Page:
- Remember you’re not just paying for a photographer’s time on the day, but the hours of editing after your wedding, along with their talent, extensive experience and (extremely expensive!) equipment.
- The good news is that there’s a wedding photographer out there for every budget, and even the most high-end photographers tend to offer different packages to suit various price ranges.
- If you’re really looking to cut costs, rather than booking a lesser quality photographer, book a great photographer for part of your day. Just bear in mind that not all wedding photographers will offer this service.
- Once you’ve received responses from a few photographers, a front-runner should naturally appear. If you find yourself going back to the drawing board, simply repeat the process with another one or two photographers until you have a clear favourite.
3. Build a Rapport
Something a lot of couples don’t realise until their wedding day is how much time you actually spend with your photographer – it’s almost as much time as you’ll spend with your other half! So of course it’s crucial that both of you like them, that they’re calm or good craic (or both!), and that they’ll put you at ease.
- Try to meet your photographer in person before your wedding if possible, as this will help you to build a rapport. If you live abroad or can’t meet in person, have a Zoom, Facetime or Skype call – awkward for a moment, but definitely worth it.
- When chatting to your photographer, give them lots of information about the style and vibe of your day. This will give everyone a sense of whether or not it’s a good match.
- This is also a good opportunity to ask your photographer about themselves, and how they like to work on the day. For example, do they do the group shots and portraits all at once, or in several shorter bursts?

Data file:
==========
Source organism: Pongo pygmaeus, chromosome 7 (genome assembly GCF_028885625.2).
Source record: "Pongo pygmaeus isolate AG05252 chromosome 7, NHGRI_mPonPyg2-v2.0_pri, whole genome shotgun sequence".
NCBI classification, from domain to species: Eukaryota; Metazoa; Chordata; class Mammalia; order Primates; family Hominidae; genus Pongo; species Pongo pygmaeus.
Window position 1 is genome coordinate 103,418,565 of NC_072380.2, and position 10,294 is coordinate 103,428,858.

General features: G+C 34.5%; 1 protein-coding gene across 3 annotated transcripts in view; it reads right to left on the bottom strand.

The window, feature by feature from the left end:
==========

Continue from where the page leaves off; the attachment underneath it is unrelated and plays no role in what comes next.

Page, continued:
- Be aware that certain photographs require time – those epic drone shots or stunning golden hour portraits, for example, can take a while to achieve. Some couples are happy to spend two hours on their portraits, while others would prefer to spend more time with their guests. Ask your photographer how much time they like to dedicate to the portraits – while the best ones are flexible, their answer should align with your priorities for the day.
- An engagement shoot is a relatively new concept, but it can be a great way to settle any nerves or awkwardness around posing for photos ahead of the big event.
- Remember that a good wedding photographer is calm and confident, they’re able to put you at ease, keep the day moving, and command a situation with professionalism and a sense of humour, whether it’s a group shot with 20 of your college mates, or your auntie who keeps thrusting her iPad in the way of the shot!
4. Discuss the Finer Details of the Contract
Once you’ve covered all the bases above, you’re almost ready to book your photographer. At this stage, you’ll want to make sure you’re 100% happy with the terms of your contract and you’re clear on what’s included in the package.
- When reviewing what’s included in the package, look out for the number of digital images you’ll receive, and whether you’ll have to pay extra to receive them without watermarks.
- Ask about pricing for prints and photo albums, as the rates and quality of these vary from photographer to photographer. This is not something most couples think about until after the wedding, but it’s worth exploring your options early on in the process.
- If you’re including extras like an engagement shoot or a second shooter (a second photographer who assists with capturing the wedding) in your package, this should be reflected in the contract.
- Talk to your photographer about how many hours of coverage you’re paying for – some leave at dinner, others after the first dance.
- Your contract should also cover things like the photographer’s meal on the day (don’t forget to ask them for any dietary requirements to pass on to the venue or caterer), and the cost of their travel. This is especially important for destination weddings.
- Some photographers will request a list of required photographs from the couple, others will have their own tried-and-tested list that they work from. If you’re providing a list, at this stage you should establish a deadline for when they need it.
- Ask about the payment schedule – how much is the deposit, and when does the balance needs to be paid?
- Ask your photographer what happens if they are sick or unable to work on the day of your wedding. These things happen, after all!
- Check how long it will take to receive the photos. Photographers should be able to give you a rough estimate.